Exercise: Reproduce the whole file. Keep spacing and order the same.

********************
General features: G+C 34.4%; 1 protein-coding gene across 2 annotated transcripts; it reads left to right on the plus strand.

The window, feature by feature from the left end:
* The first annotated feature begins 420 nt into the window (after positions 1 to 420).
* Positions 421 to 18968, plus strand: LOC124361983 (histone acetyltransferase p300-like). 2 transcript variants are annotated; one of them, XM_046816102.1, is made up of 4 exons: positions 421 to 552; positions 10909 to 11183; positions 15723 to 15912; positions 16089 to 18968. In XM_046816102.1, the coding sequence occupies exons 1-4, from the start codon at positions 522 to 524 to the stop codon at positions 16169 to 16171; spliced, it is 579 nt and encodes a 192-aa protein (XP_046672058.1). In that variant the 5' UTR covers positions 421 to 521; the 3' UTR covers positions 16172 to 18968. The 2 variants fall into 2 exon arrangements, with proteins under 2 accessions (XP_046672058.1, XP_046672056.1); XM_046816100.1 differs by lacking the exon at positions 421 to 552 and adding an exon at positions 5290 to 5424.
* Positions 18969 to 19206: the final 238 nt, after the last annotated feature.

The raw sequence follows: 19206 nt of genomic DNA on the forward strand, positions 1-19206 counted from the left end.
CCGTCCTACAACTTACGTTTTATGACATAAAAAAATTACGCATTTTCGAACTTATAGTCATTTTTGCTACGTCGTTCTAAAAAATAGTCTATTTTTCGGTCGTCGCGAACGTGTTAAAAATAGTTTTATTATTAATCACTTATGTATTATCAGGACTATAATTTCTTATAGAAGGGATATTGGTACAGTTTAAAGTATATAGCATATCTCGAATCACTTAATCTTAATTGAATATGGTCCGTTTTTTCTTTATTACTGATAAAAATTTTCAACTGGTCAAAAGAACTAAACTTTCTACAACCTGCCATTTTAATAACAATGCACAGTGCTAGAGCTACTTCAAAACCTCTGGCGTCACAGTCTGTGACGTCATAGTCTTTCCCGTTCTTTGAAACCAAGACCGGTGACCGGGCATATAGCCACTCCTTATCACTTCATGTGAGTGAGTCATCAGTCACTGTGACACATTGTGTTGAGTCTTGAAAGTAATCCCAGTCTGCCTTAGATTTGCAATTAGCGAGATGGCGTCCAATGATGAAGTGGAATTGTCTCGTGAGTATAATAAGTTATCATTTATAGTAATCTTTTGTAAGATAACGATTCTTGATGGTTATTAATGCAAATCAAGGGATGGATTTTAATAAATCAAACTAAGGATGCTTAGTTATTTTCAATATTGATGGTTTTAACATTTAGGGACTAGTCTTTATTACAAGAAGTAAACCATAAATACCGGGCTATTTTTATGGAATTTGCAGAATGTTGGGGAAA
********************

General features: G+C 34.4%; 1 protein-coding gene across 2 annotated transcripts; it reads left to right on the plus strand.

The window, feature by feature from the left end:
* The first annotated feature begins 420 nt into the window (after positions 1 to 420).
* Positions 421 to 18968, plus strand: LOC124361983 (histone acetyltransferase p300-like). 2 transcript variants are annotated; one of them, XM_046816102.1, is made up of 4 exons: positions 421 to 552; positions 10909 to 11183; positions 15723 to 15912; positions 16089 to 18968. In XM_046816102.1, the coding sequence occupies exons 1-4, from the start codon at positions 522 to 524 to the stop codon at positions 16169 to 16171; spliced, it is 579 nt and encodes a 192-aa protein (XP_046672058.1). In that variant the 5' UTR covers positions 421 to 521; the 3' UTR covers positions 16172 to 18968. The 2 variants fall into 2 exon arrangements, with proteins under 2 accessions (XP_046672058.1, XP_046672056.1); XM_046816100.1 differs by lacking the exon at positions 421 to 552 and adding an exon at positions 5290 to 5424.
* Positions 18969 to 19206: the final 238 nt, after the last annotated feature.

The raw sequence follows: 19206 nt of genomic DNA on the forward strand, positions 1-19206 counted from the left end.
CCGTCCTACAACTTACGTTTTATGACATAAAAAAATTACGCATTTTCGAACTTATAGTCATTTTTGCTACGTCGTTCTAAAAAATAGTCTATTTTTCGGTCGTCGCGAACGTGTTAAAAATAGTTTTATTATTAATCACTTATGTATTATCAGGACTATAATTTCTTATAGAAGGGATATTGGTACAGTTTAAAGTATATAGCATATCTCGAATCACTTAATCTTAATTGAATATGGTCCGTTTTTTCTTTATTACTGATAAAAATTTTCAACTGGTCAAAAGAACTAAACTTTCTACAACCTGCCATTTTAATAACAATGCACAGTGCTAGAGCTACTTCAAAACCTCTGGCGTCACAGTCTGTGACGTCATAGTCTTTCCCGTTCTTTGAAACCAAGACCGGTGACCGGGCATATAGCCACTCCTTATCACTTCATGTGAGTGAGTCATCAGTCACTGTGACACATTGTGTTGAGTCTTGAAAGTAATCCCAGTCTGCCTTAGATTTGCAATTAGCGAGATGGCGTCCAATGATGAAGTGGAATTGTCTCGTGAGTATAATAAGTTATCATTTATAGTAATCTTTTGTAAGATAACGATTCTTGATGGTTATTAATGCAAATCAAGGGATGGATTTTAATAAATCAAACTAAGGATGCTTAGTTATTTTCAATATTGATGGTTTTAACATTTAGGGACTAGTCTTTATTACAAGAAGTAAACCATAAATACCGGGCTATTTTTATGGAATTTGCAGAATGTTGGGGAAA